The AArch64 processor (aka arm64), part 6: Bitwise operations

Raymond Chen

Bitwise logical operations are not normally particularly exciting, but for AArch64, they get exciting not so much for the operations themselves but for the immediates they can encode.

Let’s get the boring part out of the way.

    ; bitwise and with immediate
    ; Rd = Rn & imm
    and     Rd/sp, Rn/zr, #imm

    ; bitwise and with shifted register
    ; Rd = Rn & (Rm with shift)
    and     Rd/zr, Rn/zr, Rm/zr, shift

    ; bitwise and with immediate, set flags
    ; Rd = Rn & #imm, set flags
    ands    Rd/zr, Rn/zr, #imm

    ; bitwise and with shifted register, set flags
    ; Rd = Rn & (Rm with shift), set flags
    ands    Rd/zr, Rn/zr, Rm/zr, shift

    ; bitwise clear
    ; Rd = Rn & ~(Rm with shift)
    bic     Rd/zr, Rn/zr, Rm/zr, shift

    ; bitwise clear, set flags
    ; Rd = Rn & ~(Rm with shift), set flags
    bics    Rd/zr, Rn/zr, Rm/zr, shift

    ; bitwise or with immediate
    ; Rd = Rn | imm
    orr     Rd/sp, Rn/zr, #imm

    ; bitwise or with shifted register
    ; Rd = Rn | (Rm with shift)
    orr     Rd/zr, Rn/zr, Rm/zr, shift

    ; bitwise or not with shifted register
    ; Rd = Rn | ~(Rm with shift)
    orn     Rd/zr, Rn/zr, Rm/zr, shift

    ; bitwise exclusive or with immediate
    ; Rd = Rn ^ imm
    eor     Rd/sp, Rn/zr, #imm

    ; bitwise exclusive or with shifted register
    ; Rd = Rn ^ (Rm with shift)
    eor     Rd/zr, Rn/zr, Rm/zr, shift

    ; bitwise exclusive or not with shifted register¹
    ; Rd = Rn ^ ~(Rm with shift)
    eon     Rd/zr, Rn/zr, Rm/zr, shift

There are a lot of combinations here. Let’s put them in a table.

Instruction Immediate Shifted register
to Rd/sp
no flags
to Rd/zr
with flags
to Rd/zr
no flags
to Rd/zr
with flags
AND
BIC    
ORR    
ORN      
EOR    
EON      

For the instructions that set flags, the N and Z flags represent the result of the operation, and the C and V flags are cleared.²

Stare at this table a bit and you start to see patterns.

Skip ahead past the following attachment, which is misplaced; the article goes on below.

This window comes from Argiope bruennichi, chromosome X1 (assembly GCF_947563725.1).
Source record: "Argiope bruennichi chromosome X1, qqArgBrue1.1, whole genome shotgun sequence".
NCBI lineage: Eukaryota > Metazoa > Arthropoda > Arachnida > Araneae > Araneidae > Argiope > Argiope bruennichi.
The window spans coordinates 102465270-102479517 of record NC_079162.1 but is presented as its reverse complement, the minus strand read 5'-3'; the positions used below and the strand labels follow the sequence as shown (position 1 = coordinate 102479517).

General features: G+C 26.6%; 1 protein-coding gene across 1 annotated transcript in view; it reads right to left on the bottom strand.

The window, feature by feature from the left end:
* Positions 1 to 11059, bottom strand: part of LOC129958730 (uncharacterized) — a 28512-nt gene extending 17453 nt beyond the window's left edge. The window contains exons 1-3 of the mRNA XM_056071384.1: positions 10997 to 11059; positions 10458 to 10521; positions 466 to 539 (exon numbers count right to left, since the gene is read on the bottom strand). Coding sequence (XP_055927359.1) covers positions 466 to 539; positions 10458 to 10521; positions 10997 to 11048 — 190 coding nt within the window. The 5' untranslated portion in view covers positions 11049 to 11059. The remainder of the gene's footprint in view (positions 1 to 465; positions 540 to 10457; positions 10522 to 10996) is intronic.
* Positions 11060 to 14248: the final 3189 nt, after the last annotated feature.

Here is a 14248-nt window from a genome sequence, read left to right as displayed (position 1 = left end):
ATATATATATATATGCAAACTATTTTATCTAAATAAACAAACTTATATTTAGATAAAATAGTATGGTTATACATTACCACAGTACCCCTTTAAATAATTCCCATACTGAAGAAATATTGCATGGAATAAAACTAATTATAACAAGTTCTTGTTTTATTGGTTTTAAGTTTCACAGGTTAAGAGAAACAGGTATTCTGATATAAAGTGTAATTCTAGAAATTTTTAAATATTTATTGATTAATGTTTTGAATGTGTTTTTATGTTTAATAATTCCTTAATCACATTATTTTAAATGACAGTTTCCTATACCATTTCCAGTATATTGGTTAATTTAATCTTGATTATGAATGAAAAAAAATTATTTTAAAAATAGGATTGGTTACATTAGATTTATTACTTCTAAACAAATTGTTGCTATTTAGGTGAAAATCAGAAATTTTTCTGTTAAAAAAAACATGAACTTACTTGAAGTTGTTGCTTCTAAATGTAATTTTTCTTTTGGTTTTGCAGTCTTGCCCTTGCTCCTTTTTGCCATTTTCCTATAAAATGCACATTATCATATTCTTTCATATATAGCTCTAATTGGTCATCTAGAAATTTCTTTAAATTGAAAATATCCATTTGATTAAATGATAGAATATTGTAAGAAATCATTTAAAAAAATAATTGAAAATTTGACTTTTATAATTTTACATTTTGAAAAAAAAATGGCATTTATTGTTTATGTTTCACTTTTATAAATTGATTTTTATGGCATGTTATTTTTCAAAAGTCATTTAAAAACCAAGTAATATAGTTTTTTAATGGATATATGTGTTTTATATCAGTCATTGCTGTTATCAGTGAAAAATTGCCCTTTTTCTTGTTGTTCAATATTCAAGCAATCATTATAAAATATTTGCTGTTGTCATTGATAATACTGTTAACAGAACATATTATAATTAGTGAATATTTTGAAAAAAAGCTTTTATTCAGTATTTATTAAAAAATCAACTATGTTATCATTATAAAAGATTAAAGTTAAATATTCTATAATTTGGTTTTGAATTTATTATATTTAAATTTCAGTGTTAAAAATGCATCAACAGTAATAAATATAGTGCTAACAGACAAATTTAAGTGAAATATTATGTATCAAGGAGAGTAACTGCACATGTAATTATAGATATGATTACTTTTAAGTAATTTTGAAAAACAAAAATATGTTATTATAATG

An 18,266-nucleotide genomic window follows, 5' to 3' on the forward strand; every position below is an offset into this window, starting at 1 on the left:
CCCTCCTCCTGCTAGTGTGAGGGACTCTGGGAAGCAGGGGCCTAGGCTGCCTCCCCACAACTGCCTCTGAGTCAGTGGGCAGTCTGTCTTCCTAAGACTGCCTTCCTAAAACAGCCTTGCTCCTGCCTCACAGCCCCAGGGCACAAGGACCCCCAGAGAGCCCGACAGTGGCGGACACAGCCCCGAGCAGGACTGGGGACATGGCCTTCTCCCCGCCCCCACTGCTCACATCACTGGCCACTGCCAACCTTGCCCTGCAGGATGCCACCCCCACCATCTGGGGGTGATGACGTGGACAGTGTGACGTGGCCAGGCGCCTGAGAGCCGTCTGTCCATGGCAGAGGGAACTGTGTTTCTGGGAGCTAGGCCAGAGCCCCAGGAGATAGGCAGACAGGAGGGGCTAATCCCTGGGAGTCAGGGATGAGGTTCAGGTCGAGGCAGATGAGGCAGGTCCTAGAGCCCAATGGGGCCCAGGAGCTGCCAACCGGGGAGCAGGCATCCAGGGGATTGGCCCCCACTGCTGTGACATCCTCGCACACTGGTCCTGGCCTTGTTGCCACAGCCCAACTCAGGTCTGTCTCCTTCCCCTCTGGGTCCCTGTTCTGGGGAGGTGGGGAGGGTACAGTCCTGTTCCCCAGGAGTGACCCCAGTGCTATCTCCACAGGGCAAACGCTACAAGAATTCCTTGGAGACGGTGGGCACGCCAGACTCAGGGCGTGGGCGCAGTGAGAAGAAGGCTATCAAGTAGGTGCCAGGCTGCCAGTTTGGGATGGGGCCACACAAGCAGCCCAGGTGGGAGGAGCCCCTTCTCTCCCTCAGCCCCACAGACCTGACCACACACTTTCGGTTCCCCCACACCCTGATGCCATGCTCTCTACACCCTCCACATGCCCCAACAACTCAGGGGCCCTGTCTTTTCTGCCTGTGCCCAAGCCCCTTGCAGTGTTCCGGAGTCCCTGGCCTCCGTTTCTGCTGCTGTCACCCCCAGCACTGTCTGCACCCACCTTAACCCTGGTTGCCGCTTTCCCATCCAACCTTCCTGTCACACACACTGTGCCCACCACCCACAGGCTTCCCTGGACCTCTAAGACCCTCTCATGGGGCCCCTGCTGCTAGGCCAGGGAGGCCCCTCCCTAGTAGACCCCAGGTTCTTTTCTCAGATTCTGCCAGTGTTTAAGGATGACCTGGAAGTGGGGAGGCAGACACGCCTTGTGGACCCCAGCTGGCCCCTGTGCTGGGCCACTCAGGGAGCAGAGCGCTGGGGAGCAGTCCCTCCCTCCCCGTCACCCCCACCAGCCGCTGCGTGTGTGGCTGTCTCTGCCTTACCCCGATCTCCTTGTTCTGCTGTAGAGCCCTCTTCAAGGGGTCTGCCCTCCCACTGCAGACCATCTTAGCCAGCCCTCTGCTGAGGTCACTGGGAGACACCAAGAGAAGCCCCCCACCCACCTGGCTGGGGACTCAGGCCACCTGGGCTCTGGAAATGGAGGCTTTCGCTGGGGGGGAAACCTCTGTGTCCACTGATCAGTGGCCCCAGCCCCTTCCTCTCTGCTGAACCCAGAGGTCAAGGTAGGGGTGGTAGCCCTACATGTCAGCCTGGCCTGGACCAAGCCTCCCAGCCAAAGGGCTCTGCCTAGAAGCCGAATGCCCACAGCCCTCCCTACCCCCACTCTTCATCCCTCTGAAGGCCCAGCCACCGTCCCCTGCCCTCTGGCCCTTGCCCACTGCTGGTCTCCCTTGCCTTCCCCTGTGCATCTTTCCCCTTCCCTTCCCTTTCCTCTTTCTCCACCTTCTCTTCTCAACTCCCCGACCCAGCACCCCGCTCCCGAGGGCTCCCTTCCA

All of the bitwise operations support a shifted register, which could be a LSL #0 to mean “no shift”. The operations that do not complement the second input operand support an immediate. (There’s no need to support an immediate for the complement versions, because you can just complement the immediate.) And the AND-like operations are the only ones which support flags. We’ll see workarounds for the lack of flags support in the other bitwise operations when we get to control transfer.

With these instructions, we can create some pseudo-instructions:³

    tst     Rn/zr, #imm             ; ands zr, Rn/zr, #imm
    tst     Rn/zr, Rm/zr, shift     ; ands zr, Rn/zr, Rm/zr, shift

    mov     Rd, #imm                ; orr  Rd, zr, #imm
    mov     Rd, Rn/zr, shift        ; orr  Rd, zr, Rn/zr, shift

    mvn     Rd, Rn/zr, shift        ; orn  Rd, zr, Rn/zr, shift

The TST pseudo-instruction performs a bitwise and of its arguments and sets flags, but discards the result. It’s common to use a power-of-two immediate here, to test a specific bit.

The MOV instruction set a register equal to the value of another register or a supported immediate.

The MVN instruction sets a register to the bitwise inverse of another register.

Okay, so about those immediates.

The bitwise operations encode the immediates in a very strange way. If that’s the sort of thing that interests you, I encourage you to read Dominik Inführ’s explanation of how they are formed for the gory details.

The short version is that the immediate can encode

  • a 2-bit pattern repeated 32 times,
  • a 4-bit pattern repeated 16 times,
  • an 8-bit pattern repeated 8 times,
  • a 16-bit pattern repeated 4 times,
  • a 32-bit pattern repeated 2 times, or
  • a 64-bit pattern repeated 1 time.

The pattern consists of a bunch of right-justified 1’s, with leading bits filled with 0’s.

Finally, after concatenating the copies of the pattern, you can rotate the whole thing to the right by any amount.

For example, single bits are expressible in this format, because you can ask for a 64-bit pattern consisting of a single rightmost set bit, and then rotate that single bit into the position you like.

Conversely, all bits set except one can be generated by asking for a 64-bit pattern consisting of 63 rightmost set bits (a single clear bit in position 63), and then rotate that 0 bit into the position you like.

Interestingly, you cannot generate all ones or all zeros with this pattern. Fortunately, you don’t need to. You can use zr for zero and the complement instruction with zr for ones. And operations with all ones or all zeroes can often be simplified to another instruction anyway, often avoiding a register dependency.

Missing instruction Replacement Note
and Rd, Rn, #0 mov Rd, #0 AND with zero is zero
and Rd, Rn, #-1 mov Rd, Rn AND with -1 is unchanged
orr Rd, Rn, #0 mov Rd, Rn OR with zero is unchanged
orr Rd, Rn, #-1 orn Rd, zr, zr OR with -1 is -1
eor Rd, Rn, #0 mov Rd, Rn EOR with zero is unchanged
eor Rd, Rn, #-1 orn Rd, zr, Rn EOR with -1 is bitwise negation

Okay, so that’s it for the bitwise logical operations. Next time, we’ll look at bit shifting.

¹ The EON instruction is new for AArch64. AArch32 does not have this opcode.

² AArch32 left C and V unchanged. My guess is that AArch64 forces both bits clear in order to avoid partial flags updates, which creates unintended dependencies among instructions.

³ AArch64 lost the TEQ instruction from AArch32, which I noted was of limited utility.

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